It is summer break, so it is time to figure out how to keep the kids busy. This challenge has changed over the years. When they were younger, we’d rely on the summer programs offered by local daycare providers, and that would usually cover us for most of the day. Now it is a complicated, expensive patchwork work of camps. These schedules are all over the place, which usually means there are days or sometimes a whole week of downtime.
Downtime is good. The kids need to learn to entertain themselves. But summer break is different from what I remember, mostly outside and with friends. Now it seems like most of the kids’ friends are in their camps, traveling, or just… inside. Stuff has to be arranged, children shuttled here and there, and this is not fun to integrate into two working parents’ schedules. So the inevitable backstop of more screen time is hit.
Chess Link to heading
Screen time is a whole topic unto itself, but in this post, I’m covering a specific incentive plan: if you play chess, I will pay you. First, chess. Both kids know how to play and are decent beginners. They also enjoy it somewhat, but it can’t compete with video games. So now to the money. They’re at the age where they’re being asked to buy more of their stuff, so money has become a useful lever. So my experiment this summer is to see if cash actually gets them practicing chess.
The Plan Link to heading
The forum for this was definitely going to be ChessKid. I’m a Lichess user, which has the advantage of being free, but it doesn’t compare to ChessKid for this endeavor. Some of the best parts of ChessKid:
- Safety. Highly private, anonymous, no chatting.
- Great collection of lessons and puzzles.
- Way more fun for kids. It’s colorful, the bots have personalities, and there are lots of level-ups, stars, awards, etc. And the video tutorials are excellent and targeted toward kids.
- I can be the parent/coach, “managing” the kids and observing their work.
But what exactly would they be doing to earn money? I decided early that this would be based on effort rather than achievement (mainly). I also needed something that wasn’t a pain to track. ChessKid awards stars for lots of things, so that seems like the easiest currency. I then needed to tie them to money, but all stars aren’t created equally. You and blast through puzzles much quicker than lessons or games, for example. So after some time estimates and math, I published the rate sheet and hung it in the kitchen:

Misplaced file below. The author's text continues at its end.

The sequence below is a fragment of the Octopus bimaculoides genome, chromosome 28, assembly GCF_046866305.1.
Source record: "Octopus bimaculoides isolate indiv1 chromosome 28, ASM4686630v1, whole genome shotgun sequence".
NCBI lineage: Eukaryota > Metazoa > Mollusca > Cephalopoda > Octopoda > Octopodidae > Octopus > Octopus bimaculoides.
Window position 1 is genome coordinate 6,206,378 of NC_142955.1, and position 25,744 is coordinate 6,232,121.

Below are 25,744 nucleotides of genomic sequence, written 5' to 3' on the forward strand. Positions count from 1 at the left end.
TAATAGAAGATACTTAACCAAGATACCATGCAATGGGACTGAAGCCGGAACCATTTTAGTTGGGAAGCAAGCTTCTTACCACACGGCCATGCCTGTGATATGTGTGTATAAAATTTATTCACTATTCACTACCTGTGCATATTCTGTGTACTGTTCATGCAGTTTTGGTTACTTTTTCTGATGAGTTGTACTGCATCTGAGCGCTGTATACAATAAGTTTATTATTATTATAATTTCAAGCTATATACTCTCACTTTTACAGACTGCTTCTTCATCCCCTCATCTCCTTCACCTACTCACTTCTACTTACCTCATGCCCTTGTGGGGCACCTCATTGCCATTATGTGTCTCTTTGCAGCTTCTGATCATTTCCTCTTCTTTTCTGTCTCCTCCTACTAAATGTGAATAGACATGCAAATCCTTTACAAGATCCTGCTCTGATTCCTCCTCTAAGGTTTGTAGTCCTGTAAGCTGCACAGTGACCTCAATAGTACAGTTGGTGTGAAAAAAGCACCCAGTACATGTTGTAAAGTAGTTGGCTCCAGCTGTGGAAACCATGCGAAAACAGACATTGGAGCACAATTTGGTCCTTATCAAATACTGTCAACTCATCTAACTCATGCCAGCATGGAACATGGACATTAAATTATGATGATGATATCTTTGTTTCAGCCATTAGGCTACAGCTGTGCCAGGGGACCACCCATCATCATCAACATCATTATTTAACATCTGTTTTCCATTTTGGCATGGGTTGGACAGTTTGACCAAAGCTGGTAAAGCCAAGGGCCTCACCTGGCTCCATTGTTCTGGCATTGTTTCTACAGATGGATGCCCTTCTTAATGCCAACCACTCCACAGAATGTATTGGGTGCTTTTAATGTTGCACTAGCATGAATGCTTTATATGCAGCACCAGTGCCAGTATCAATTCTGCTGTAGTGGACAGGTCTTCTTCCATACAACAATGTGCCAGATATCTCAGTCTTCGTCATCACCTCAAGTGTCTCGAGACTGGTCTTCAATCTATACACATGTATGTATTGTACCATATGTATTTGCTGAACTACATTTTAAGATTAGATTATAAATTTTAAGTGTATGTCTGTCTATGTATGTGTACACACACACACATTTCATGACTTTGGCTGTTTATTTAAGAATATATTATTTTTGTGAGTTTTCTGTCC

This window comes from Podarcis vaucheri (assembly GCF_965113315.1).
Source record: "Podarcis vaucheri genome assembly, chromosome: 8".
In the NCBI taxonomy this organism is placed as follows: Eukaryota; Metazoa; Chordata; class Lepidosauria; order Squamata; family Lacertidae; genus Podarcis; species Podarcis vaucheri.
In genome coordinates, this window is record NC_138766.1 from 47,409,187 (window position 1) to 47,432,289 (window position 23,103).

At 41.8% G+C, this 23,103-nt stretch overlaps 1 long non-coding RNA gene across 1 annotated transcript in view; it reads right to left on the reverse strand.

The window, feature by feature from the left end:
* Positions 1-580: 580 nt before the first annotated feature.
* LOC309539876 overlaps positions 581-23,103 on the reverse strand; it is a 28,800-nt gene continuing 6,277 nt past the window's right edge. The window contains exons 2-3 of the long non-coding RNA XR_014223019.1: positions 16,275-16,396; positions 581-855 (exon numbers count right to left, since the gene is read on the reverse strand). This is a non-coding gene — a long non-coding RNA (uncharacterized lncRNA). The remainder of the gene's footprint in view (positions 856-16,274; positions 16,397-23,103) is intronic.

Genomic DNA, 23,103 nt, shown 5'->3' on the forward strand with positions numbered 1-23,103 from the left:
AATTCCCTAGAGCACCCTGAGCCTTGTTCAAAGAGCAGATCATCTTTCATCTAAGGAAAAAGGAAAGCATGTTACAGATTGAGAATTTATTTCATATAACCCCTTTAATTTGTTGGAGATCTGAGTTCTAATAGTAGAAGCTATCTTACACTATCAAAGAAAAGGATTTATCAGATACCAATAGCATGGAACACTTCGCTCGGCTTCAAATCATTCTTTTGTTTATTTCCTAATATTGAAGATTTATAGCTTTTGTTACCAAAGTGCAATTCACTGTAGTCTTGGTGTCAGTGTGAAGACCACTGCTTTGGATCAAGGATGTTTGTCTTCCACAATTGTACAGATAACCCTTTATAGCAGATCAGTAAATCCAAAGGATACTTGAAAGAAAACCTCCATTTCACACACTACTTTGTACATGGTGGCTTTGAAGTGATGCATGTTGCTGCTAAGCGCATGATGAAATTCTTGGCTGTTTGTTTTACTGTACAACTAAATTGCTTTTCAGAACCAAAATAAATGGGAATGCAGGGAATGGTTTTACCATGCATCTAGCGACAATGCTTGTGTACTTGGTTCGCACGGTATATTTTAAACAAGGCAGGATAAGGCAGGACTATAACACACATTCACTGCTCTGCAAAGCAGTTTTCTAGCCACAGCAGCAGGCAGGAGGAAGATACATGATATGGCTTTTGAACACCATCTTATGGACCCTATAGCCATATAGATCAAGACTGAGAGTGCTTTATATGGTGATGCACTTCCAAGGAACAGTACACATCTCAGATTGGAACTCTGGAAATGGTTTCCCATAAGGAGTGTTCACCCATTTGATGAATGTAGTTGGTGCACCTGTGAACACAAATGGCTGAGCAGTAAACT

- Puzzles — 3.3¢ / ⭐️
- Games — 7.7¢ / ⭐️
- Lessons — 50¢
For stuff like lessons, they can grind through to earn money. But on both puzzles and games, there is an incentive to improve. You don’t get any stars if you fail the puzzle. And a won game nets you 10 stars vs. 3 for a loss. This seems like the right level of “achievement” factor in this thing.
Oh, one last factor. There is a $20/week cap. That is quite a bit of money for them, but reaching that would result in over 6 hours of chess for the week, which is commendable dedication of summer break.
Results Link to heading
We’ve only been at it a couple of weeks, so I’ll update this in the future. But so far, I’m seeing:
- Way more chess on their iPads
- A lot of puzzles, but rarely games
That second point is interesting, and they’re clearly a bit hesitant to compete with others (even though they’ll be paired at their level). Maybe I’ll turn up the dial on the games stars to incentivize more play. But for now, I’ll see what patterns emerge.